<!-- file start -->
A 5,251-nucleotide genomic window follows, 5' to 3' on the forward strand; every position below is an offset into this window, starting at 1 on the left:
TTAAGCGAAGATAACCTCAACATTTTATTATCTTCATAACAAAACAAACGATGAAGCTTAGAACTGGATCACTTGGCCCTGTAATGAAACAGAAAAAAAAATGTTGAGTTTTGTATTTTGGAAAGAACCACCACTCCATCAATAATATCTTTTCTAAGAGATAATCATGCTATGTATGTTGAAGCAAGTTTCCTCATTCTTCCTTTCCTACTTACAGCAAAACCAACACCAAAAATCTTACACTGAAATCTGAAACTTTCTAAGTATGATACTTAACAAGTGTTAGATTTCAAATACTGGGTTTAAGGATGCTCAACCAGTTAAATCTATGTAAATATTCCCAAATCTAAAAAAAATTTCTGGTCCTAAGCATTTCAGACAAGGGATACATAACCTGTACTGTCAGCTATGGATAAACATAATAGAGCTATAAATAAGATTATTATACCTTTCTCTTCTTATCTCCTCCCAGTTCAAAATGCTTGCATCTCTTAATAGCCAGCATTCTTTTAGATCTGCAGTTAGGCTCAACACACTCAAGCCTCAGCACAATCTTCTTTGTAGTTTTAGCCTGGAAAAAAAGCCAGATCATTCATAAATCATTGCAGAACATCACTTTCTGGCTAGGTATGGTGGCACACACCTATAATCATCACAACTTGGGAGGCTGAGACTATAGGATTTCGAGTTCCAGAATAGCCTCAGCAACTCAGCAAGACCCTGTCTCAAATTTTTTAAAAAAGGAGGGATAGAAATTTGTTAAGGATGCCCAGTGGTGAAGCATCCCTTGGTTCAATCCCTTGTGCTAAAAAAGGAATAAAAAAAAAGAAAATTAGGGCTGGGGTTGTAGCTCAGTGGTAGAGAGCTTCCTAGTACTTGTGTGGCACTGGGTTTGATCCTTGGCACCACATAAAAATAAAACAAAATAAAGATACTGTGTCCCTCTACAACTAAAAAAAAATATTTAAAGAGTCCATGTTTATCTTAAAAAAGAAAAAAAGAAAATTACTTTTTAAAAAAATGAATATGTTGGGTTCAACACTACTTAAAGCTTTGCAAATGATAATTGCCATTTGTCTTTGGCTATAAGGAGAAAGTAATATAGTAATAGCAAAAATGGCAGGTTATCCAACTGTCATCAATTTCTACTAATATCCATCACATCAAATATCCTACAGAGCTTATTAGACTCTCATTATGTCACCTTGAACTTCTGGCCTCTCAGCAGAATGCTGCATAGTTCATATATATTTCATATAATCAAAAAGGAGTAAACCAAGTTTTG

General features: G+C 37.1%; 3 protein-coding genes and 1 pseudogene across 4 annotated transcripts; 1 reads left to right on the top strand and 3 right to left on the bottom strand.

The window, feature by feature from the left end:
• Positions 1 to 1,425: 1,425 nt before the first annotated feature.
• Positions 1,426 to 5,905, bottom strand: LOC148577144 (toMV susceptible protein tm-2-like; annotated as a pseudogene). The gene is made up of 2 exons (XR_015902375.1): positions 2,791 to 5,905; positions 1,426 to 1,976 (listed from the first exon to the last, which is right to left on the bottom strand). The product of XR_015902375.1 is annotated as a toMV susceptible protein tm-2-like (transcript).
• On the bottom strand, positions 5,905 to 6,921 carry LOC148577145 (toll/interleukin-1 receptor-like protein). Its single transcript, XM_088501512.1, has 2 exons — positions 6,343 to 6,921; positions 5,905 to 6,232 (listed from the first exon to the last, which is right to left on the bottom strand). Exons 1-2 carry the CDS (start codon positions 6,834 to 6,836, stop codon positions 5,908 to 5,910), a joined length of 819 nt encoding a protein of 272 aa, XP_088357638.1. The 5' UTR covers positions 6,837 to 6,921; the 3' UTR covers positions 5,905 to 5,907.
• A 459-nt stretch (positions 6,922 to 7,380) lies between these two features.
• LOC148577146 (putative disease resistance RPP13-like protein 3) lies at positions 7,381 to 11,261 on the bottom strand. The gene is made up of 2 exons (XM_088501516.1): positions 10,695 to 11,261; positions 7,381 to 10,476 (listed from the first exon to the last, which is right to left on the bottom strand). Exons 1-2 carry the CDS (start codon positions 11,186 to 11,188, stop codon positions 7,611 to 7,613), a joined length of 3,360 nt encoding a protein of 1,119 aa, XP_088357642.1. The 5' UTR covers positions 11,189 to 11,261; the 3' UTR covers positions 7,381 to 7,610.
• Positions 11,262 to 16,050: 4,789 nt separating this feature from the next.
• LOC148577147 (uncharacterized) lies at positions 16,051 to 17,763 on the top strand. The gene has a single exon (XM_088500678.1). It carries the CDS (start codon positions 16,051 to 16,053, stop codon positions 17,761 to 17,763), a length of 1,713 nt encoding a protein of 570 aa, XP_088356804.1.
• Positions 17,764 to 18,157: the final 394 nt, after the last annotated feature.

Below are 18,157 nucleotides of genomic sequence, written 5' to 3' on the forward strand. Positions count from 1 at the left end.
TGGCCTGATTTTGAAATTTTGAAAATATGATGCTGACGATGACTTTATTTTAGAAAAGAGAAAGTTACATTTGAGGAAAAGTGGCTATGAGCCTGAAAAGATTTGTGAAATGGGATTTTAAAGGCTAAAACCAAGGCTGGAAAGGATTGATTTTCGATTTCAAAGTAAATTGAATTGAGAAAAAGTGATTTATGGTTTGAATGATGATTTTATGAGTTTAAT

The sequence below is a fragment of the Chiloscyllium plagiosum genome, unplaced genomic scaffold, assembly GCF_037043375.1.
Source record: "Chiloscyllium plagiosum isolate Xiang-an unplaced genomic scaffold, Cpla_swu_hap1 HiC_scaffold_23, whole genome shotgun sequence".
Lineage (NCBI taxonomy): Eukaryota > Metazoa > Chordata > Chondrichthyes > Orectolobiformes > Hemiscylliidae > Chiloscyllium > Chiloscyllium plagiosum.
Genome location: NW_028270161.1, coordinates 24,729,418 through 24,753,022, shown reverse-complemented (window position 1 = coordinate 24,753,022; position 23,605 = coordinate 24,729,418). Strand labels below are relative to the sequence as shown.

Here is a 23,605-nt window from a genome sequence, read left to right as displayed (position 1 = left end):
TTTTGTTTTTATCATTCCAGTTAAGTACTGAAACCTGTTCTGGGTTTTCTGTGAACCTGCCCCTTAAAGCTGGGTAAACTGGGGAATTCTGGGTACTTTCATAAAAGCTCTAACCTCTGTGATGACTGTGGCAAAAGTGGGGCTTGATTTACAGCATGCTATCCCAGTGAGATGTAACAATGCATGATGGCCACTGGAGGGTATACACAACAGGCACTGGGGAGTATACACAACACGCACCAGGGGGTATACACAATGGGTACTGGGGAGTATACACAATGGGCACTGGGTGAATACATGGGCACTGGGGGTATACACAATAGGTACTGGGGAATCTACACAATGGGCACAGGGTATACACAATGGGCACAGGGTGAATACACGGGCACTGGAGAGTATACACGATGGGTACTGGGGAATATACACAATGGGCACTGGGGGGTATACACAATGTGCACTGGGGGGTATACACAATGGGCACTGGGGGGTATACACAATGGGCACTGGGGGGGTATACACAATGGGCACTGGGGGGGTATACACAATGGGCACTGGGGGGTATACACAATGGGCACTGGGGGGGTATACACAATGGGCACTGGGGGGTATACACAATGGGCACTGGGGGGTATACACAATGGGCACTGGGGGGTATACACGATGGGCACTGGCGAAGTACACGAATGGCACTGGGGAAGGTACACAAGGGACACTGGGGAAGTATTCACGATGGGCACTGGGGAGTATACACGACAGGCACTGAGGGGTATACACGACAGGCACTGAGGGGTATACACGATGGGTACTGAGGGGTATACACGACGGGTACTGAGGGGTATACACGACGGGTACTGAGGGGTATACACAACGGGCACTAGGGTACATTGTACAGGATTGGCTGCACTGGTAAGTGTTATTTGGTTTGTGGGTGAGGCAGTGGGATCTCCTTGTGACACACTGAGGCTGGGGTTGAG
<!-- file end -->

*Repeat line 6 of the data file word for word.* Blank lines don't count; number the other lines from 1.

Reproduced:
• Positions 1,426 to 5,905, bottom strand: LOC148577144 (toMV susceptible protein tm-2-like; annotated as a pseudogene). The gene is made up of 2 exons (XR_015902375.1): positions 2,791 to 5,905; positions 1,426 to 1,976 (listed from the first exon to the last, which is right to left on the bottom strand). The product of XR_015902375.1 is annotated as a toMV susceptible protein tm-2-like (transcript).